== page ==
The North Atlantic Oscillation is a numerical index and a large-scale expression of westerly wind strength over the North Atlantic, often associated with the strength of low pressure over Iceland. Positive values are usually defined by a deep area of low pressure here, while negative values often coincide with a nearby area of high pressure.

In north-west Europe, a positive winter North Atlantic Oscillation (NAO) generally coincides with above-average temperatures, storminess and precipitation due to increased westerly wind strength. A negative winter NAO is often associated with drier and colder conditions owing to more frequent easterlies and northerlies. The summer NAO is less influential as relationships between weather and atmospheric circulation are more localised.

The NAO fluctuates irregularly through each winter. However, it was often positive from the 1900s-20s and late 1980s to present. Conversely, the winter NAO was frequently negative from the 1940s-80s. The causes of these variations are unclear. Some studies suggest anthropogenic climate change has caused the increase in positive NAO winters since the late 1980s.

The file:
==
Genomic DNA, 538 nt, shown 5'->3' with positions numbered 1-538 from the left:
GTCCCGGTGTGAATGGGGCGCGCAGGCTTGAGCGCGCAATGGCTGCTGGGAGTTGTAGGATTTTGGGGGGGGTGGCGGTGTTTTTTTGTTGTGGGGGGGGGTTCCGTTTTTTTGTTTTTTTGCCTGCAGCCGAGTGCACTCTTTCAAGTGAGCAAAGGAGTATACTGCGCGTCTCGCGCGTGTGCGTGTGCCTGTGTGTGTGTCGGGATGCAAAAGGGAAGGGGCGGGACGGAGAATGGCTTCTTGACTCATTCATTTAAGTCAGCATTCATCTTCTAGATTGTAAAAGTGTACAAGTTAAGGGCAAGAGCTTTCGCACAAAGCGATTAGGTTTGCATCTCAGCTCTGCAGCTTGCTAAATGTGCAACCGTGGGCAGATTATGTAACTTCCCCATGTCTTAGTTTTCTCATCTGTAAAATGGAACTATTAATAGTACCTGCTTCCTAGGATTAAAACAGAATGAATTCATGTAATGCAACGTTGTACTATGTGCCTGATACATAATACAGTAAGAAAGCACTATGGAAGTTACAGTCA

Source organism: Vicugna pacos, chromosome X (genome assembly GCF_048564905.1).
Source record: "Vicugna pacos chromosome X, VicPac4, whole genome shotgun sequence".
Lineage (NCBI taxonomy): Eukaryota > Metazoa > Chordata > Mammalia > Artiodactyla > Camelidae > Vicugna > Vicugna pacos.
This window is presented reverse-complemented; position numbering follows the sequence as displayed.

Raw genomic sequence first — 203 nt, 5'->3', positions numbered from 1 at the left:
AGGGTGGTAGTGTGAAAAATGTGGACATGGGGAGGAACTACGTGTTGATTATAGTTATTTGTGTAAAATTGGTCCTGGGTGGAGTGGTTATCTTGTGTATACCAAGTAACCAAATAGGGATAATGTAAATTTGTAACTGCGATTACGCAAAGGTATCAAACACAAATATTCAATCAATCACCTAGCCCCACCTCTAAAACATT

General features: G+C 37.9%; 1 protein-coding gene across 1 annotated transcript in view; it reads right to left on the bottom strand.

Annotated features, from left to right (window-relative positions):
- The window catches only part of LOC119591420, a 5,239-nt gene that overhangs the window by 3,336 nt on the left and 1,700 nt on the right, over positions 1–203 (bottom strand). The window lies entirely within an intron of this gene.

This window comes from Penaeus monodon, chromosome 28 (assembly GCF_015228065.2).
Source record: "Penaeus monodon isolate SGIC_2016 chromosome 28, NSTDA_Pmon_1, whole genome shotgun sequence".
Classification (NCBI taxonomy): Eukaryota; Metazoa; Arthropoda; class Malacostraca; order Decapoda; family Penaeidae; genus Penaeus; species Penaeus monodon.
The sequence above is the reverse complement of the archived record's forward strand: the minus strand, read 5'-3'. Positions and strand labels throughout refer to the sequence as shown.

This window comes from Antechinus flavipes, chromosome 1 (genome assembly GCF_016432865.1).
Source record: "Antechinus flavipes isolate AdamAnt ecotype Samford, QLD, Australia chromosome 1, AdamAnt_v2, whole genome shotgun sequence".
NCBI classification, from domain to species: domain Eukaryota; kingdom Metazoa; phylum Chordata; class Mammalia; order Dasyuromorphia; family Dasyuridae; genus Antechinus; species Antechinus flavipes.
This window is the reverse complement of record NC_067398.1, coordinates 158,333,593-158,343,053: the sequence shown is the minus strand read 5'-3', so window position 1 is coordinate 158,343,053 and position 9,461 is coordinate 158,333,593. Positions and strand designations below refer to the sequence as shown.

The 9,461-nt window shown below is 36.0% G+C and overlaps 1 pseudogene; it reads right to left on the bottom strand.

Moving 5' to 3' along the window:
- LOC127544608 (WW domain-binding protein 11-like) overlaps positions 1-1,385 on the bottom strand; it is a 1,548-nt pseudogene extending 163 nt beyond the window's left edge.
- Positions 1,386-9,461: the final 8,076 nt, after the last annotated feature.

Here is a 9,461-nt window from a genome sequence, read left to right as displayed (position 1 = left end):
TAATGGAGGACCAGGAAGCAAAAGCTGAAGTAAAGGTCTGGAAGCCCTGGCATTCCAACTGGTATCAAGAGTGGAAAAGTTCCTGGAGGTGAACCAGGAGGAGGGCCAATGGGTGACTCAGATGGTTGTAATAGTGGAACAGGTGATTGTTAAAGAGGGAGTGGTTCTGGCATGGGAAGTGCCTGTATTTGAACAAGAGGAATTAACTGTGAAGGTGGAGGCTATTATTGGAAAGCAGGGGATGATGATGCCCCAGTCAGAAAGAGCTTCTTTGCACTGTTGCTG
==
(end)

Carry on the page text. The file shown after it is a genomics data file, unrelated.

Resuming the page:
There is uncertainty over future NAO behaviour under a warming climate, however. The Arctic has been warming at a rate faster than mid-latitudes, and this may be leading to increasingly blocked weather patterns across the northern hemisphere, along with a more erratic NAO. In recent years there have been extreme or record-breaking positive NAO phases (December 2015, February 2020) and negative (December 2010, March 2013).

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